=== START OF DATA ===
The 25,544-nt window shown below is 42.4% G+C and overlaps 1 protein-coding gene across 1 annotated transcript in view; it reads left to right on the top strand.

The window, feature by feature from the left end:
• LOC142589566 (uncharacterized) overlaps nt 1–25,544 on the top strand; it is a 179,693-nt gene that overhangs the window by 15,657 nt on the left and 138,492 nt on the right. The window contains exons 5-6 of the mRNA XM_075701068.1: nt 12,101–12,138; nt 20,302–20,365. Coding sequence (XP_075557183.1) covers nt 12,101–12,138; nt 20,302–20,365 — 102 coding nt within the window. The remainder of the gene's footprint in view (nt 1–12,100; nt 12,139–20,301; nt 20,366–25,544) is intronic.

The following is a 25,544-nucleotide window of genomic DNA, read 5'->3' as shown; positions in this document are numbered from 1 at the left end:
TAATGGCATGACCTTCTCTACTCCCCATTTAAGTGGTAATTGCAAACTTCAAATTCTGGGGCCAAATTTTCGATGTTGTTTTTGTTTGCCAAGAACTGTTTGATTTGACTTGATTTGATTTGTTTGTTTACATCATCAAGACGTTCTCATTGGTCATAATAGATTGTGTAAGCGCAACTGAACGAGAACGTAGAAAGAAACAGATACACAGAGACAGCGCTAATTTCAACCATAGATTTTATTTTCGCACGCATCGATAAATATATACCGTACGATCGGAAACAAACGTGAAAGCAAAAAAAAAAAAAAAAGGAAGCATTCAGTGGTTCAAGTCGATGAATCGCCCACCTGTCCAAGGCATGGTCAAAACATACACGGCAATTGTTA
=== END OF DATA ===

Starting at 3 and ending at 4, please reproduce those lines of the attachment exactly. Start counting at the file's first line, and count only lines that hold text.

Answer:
• LOC142589566 (uncharacterized) overlaps nt 1–25,544 on the top strand; it is a 179,693-nt gene that overhangs the window by 15,657 nt on the left and 138,492 nt on the right. The window contains exons 5-6 of the mRNA XM_075701068.1: nt 12,101–12,138; nt 20,302–20,365. Coding sequence (XP_075557183.1) covers nt 12,101–12,138; nt 20,302–20,365 — 102 coding nt within the window. The remainder of the gene's footprint in view (nt 1–12,100; nt 12,139–20,301; nt 20,366–25,544) is intronic.

The following is a 25,544-nucleotide window of genomic DNA, read 5'->3' as shown; positions in this document are numbered from 1 at the left end: